The President’s son could not be reached for an interview.

Kanrugaba, who is currently serving as a military advisor to his father, was born in neighboring Tanzania when Museveni was active in the clandestine struggle against Ugandan dictator Idi Amin. He attended boarding school in Uganda before receiving his military education in Britain and America. He never served in a civilian capacity.

His quick rise through the army ranks proved controversial over the years amid allegations of a secret project to groom him for the presidency. The purge in recent years of Museveni’s contemporaries in the military is widely seen as paving the way for Cannrugaba, whose alleged allies now control a wide range of military assets.

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Museveni has said nothing publicly to disapprove or encourage Cannrugaba’s political ambitions. But while celebrating his son’s birthday last year, he cautioned that patience with corrupt officials is not the case with Kennerugaba. “He will fight corruption,” Museveni said. The comment was seen as a sign that Museveni viewed Kanrugaba as the future leader of Uganda.

But many people doubt the President’s son.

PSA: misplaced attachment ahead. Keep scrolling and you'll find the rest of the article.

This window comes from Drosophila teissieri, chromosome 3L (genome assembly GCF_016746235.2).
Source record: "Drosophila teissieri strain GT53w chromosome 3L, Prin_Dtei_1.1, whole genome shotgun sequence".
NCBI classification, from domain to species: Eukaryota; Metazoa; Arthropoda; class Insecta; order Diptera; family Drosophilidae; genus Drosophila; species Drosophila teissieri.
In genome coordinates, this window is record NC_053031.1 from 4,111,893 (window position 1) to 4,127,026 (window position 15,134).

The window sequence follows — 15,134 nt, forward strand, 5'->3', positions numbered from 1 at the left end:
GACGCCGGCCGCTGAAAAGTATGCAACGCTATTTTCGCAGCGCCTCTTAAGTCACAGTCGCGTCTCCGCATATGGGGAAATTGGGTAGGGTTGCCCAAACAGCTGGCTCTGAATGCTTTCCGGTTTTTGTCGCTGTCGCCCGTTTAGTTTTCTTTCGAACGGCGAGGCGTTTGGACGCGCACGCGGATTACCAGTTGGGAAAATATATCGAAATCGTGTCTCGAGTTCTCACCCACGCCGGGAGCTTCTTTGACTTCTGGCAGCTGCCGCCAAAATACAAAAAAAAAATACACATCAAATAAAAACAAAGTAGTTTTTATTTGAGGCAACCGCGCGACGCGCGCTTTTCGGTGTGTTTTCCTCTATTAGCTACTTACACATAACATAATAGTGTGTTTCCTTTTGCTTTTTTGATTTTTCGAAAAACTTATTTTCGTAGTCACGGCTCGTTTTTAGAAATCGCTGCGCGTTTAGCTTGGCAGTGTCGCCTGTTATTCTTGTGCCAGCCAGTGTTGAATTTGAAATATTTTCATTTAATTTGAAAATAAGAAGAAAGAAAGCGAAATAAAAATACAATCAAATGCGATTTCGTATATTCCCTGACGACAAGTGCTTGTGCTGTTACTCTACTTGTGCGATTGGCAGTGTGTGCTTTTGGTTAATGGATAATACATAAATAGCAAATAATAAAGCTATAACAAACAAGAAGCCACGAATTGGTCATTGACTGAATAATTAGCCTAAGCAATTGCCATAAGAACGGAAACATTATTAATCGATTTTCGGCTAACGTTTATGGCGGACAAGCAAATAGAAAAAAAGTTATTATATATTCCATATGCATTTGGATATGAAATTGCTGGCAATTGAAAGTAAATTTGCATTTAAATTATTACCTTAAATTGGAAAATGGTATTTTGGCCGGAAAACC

Those who know him, citing his comments on Twitter, say he is impulsive. Museveni once had to apologize to Kenya for a tweet that said the Ugandan army could capture its capital, Nairobi, in two weeks. Museveni then removed Canarugaba as commander of the infantry, even though he promoted him to the highest military rank. Despite the rare public rebuke of his son, Museveni cited “many other positive contributions that the General has made and can still make.”

Yet Cannrugaba keeps on tweeting provocations. “In the cannibalistic politics of NRM, let me say this, those who fight my father fight me and those who fight me fight my father,” he tweeted in January, referring to the ruling party.

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Kanrugaba has also faced allegations of abuse of rights in relation to his previous role as commander of Uganda’s special forces. Opposition figure Bobi Wine has said he and some supporters have been tortured by special forces, and a satirical writer now in exile in Europe accused Cannrugaba of ordering his torture while in custody. Special forces deny these allegations.

Others criticized Cannrugaba for his lack of political charm, saying that he is a pure soldier while his father’s style is a folk style.

And while Museveni absorbed Marxism and sought to verify Frantz Fanon’s theory of violence as a college student, Cannrugaba did not outline his political vision. He sometimes makes a spiritual claim to leadership as a presumptive successor to an ancient dynastic line of cattle herders known as the Bakwezi.

Joseph Serunkuma, a political theorist, said he has yet to formulate a compelling argument for why he should be supported. And yet Serunkuma has argued that a coup by Kanrugaba would be celebrated by many Ugandans.

“Coups are back on the African continent, and they are popular,” he said. “The best chance for him so far is to gain power while his father is still alive.”